Sound Transit said the service reductions still allow for adequate social distancing to protect riders and operators. To prevent overcrowding, bus drivers may determine that a bus is full and not allow for additional passengers.
Expanded Resources for Childcare
The Child Care Aware of Washington Family Center has expanded its operations statewide to act as a child care response, resource and referral hub during the COVID-19 pandemic. They are now working directly with school districts and child care providers to help immediately connect families, especially first responders and essential personnel, to vacant child care spots and payment resources.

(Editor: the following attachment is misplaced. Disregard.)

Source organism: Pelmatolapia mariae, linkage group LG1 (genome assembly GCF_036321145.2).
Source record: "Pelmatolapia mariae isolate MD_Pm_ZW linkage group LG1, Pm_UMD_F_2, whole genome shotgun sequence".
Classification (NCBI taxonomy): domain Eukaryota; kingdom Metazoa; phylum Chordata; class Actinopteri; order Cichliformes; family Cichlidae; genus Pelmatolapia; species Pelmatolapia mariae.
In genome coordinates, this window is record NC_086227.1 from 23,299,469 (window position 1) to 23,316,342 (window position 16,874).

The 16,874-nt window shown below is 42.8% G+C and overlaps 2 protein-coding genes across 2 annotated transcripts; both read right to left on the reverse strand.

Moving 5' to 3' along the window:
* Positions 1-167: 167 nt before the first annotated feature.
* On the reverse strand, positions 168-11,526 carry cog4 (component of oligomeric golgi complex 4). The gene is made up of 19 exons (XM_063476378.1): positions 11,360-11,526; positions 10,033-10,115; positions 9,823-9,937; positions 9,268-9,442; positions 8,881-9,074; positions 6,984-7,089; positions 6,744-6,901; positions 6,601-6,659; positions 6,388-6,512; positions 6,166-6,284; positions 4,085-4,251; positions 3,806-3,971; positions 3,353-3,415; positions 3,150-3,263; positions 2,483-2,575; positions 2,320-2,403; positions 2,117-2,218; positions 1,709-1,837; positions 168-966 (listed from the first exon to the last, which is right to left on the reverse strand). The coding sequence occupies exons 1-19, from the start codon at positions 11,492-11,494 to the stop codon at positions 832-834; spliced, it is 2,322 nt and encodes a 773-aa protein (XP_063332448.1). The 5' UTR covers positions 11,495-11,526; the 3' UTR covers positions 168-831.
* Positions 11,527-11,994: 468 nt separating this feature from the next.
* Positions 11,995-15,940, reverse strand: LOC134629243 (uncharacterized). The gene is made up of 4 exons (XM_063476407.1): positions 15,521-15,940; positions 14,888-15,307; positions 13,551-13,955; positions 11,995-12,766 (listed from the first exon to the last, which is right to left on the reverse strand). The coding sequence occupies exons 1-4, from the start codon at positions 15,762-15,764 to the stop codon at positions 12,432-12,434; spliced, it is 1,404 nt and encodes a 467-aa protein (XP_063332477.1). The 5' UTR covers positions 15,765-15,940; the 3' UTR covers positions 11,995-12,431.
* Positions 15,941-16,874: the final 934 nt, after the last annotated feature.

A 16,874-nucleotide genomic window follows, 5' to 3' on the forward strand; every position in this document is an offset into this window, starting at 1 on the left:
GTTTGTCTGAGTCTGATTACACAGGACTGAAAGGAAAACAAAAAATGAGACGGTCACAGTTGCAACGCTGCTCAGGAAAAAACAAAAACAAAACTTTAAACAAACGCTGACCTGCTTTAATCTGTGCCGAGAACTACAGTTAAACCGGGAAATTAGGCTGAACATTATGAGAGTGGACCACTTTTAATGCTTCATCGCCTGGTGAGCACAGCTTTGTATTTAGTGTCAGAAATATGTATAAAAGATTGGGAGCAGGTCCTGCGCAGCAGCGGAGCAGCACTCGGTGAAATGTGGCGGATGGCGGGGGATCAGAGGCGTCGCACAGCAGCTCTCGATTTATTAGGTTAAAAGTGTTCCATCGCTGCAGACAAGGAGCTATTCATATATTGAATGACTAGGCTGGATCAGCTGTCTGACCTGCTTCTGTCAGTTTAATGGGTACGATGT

The Family Center, operated by Child Care Resources,will support families seeking child care, child care providers needing up to date COVID information and safety supports, as well as employers needing child care options for their workforce.
They’re expanded call center can serve callers immediately and in their home languages. The center can be reached at 1-800-446-1114.
The Child Care COVID Communications, Response and Referral Center:
•connects families directly to vacant child care slots, with a specific focus on essential workers,first responders and families using child care subsidies to pay for care.
•tracks child care openings and closures to ensure we have the most up to date child care openings to best match families to care—we even have the ability to accept and respond to text messages directly through the 1-800 number so providers can text us in real time with current openings or closures.